Navigating VS Code

New to Visual Studio Code? It’s look and feel is pretty similar to most editors and IDEs. But let’s take a bit to become familiar with it. I will quickly introduce you to the fundamentals: the Activity Bar, the Editor, Tabs, the Status Bar, the Command Palette, and the Minimap. All in under 3 minutes!

Activity bar


Explorer: Explorer allows you to browse and manage files and folders your current workspace/folder. Windows: Ctrl+Shift+E Mac:Cmd+Shift+E

 Search Ctrl+Shift+FSearch current files open for a specific string. Also allowing you the option for “Find and Replace”.

Source control Ctrl+Shift+GIntegration with your version control system – namely Git! Which actually comes built in. You have the ability to initialize the current workspace/folder and/or perform version control functions like commit, pull, etc. (p.s. must be already installed on your local machine).

Debugger Ctrl+Shift+DDisplays useful debugging information like call stacks, variables, and breakpoints. 


The main area! You can open up to 3 editors side by side in one single instance of VS Code. You can have multiple tabs within each (a.k.a open multiple files).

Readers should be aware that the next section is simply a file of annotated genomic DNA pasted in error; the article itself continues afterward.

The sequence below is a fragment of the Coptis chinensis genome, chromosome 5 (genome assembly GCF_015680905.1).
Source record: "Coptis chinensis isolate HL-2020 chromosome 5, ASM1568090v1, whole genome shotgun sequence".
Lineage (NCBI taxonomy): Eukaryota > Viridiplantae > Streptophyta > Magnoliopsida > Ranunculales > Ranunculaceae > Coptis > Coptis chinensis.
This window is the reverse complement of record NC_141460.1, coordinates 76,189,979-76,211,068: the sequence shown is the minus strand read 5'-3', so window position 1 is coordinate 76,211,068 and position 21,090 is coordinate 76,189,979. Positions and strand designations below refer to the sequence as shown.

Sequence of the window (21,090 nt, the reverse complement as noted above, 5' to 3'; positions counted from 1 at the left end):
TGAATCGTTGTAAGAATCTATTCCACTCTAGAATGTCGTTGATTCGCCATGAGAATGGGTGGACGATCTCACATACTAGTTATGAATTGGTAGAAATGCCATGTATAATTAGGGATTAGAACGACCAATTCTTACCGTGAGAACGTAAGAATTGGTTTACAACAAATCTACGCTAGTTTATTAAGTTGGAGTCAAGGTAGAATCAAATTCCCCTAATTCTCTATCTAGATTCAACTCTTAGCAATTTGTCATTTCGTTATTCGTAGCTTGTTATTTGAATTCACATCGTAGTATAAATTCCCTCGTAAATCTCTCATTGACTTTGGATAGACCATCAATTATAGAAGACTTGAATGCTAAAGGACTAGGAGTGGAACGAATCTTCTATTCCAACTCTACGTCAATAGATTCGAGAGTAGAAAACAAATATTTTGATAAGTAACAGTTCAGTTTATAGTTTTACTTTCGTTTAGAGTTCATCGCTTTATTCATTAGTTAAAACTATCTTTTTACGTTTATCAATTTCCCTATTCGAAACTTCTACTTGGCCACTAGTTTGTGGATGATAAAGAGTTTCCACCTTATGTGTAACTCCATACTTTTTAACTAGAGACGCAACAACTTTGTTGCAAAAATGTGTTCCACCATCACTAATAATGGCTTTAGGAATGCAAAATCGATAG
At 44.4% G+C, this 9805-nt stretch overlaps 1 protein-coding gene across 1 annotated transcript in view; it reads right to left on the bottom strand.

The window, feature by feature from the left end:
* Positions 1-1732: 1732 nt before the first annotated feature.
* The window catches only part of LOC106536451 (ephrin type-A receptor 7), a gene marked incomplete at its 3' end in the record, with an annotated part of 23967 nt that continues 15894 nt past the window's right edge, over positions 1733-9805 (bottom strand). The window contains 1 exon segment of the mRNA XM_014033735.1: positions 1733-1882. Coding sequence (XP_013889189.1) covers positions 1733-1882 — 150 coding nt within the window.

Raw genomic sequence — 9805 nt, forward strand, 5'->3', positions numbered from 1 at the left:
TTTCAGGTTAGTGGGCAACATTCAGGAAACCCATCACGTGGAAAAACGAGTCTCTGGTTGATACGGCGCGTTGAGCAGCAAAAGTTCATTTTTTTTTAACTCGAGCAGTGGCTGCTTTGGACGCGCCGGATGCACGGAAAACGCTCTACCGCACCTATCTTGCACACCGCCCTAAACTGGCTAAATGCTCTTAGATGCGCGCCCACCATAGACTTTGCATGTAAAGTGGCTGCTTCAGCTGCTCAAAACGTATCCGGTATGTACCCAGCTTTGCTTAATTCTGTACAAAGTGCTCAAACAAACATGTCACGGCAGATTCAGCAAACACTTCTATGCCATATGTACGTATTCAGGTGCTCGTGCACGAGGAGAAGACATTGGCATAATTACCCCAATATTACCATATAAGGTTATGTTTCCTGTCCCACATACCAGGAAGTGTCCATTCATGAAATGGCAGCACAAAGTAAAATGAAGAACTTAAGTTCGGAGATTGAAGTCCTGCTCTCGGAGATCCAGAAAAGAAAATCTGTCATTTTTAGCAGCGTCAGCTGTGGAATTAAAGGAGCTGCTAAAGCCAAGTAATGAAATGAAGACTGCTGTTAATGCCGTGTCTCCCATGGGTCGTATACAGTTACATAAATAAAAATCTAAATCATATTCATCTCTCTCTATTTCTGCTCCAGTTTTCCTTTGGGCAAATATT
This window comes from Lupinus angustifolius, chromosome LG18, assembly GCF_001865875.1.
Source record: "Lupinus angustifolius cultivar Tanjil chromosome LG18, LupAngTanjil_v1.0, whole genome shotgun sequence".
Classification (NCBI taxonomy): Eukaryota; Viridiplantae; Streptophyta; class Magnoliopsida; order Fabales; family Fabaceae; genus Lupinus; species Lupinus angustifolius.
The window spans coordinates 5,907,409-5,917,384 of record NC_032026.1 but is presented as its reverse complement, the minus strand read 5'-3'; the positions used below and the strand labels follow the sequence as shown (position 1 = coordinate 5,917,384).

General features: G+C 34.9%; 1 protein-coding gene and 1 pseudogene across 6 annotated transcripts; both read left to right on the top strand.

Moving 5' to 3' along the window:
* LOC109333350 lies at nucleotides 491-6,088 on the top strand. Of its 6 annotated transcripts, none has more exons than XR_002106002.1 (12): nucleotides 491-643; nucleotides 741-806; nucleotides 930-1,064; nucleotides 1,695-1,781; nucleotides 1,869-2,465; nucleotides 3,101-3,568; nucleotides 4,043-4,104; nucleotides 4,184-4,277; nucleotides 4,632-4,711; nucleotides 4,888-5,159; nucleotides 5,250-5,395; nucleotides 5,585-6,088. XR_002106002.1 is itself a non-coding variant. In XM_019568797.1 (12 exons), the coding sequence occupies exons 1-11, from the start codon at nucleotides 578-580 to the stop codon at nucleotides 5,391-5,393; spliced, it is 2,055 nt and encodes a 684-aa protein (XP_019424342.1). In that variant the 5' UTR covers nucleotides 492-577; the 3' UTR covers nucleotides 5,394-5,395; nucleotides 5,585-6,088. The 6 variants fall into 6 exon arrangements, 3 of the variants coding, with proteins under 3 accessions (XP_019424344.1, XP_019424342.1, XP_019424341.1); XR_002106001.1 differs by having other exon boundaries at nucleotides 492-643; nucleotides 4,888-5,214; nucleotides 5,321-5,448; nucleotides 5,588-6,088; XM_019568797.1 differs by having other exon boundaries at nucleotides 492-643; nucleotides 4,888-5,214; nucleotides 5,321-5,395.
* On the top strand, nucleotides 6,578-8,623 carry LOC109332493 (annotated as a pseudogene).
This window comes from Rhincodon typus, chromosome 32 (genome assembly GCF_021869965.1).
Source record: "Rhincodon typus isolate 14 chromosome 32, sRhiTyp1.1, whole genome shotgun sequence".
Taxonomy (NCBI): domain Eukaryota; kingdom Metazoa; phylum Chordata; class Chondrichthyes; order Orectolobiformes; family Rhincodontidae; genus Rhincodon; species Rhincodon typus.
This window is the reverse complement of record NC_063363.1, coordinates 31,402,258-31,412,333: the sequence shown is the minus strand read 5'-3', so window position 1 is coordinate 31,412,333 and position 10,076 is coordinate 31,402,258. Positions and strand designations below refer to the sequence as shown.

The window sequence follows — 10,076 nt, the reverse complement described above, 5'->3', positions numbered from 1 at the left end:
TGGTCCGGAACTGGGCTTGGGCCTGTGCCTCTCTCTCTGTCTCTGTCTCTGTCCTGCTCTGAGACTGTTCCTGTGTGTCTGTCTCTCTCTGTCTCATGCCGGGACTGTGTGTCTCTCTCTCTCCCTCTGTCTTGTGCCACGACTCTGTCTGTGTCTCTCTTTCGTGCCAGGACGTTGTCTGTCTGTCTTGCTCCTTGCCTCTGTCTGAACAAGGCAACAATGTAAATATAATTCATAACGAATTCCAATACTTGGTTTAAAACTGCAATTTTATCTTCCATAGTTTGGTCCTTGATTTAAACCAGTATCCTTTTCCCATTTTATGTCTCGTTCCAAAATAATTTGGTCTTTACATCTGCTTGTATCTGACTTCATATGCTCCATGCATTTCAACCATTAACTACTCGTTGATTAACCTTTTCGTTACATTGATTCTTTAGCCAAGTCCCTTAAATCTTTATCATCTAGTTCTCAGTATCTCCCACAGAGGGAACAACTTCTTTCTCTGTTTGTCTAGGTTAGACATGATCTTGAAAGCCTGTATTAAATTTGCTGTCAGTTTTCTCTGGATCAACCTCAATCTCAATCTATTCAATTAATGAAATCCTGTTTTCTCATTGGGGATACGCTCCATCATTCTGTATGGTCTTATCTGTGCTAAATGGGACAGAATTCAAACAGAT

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Switch between them by using – Windows: Ctrl Mac:Cmd along with the # key 12,  3 

Re-arrange the editors by drag and dropping along the top bar. 


When you open a file in VS Code, it’ll open a new tab in the current editor.

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By default, tabs are added to the right, but you can te-arrange tabs the same way you would editors, by drag and dropping the filename header located at the top.

Status bar


The status bar gives you info about the project, or in particular the file, you currently have open.

Right side: The current line you are on, the indentation setting, the encoding, EOL sequence, and the language mode.

Left side: If you have Git setup, you will be able to see things like what branch you currently have checked out. Along with any errors and warnings.  (p.s. toggle this visibility by using Ctrl+B)

Command Palette

Allows quick keyboard accessibility for even quicker access to VS Code functionality and commands.  Ctrl+Shift+P or  Ctrl+P with  >


What you’ll find in the palette will diff based on the extensions you installed. Therefore, the more you install the more functionality you’ll have access to. Depending on where you are in your code, you can find out what you can execute by typing ? into the cmd palette. It’ll pop back to you a list of available commands.


Located on the right side of the editor. Click or drag the shaded area to navigate to that section of the code. The minimap gives you a nice overview of the file you have open.  








And that’s it for navigating VS Code! Let me know in the comments if there is anything you think I missed.


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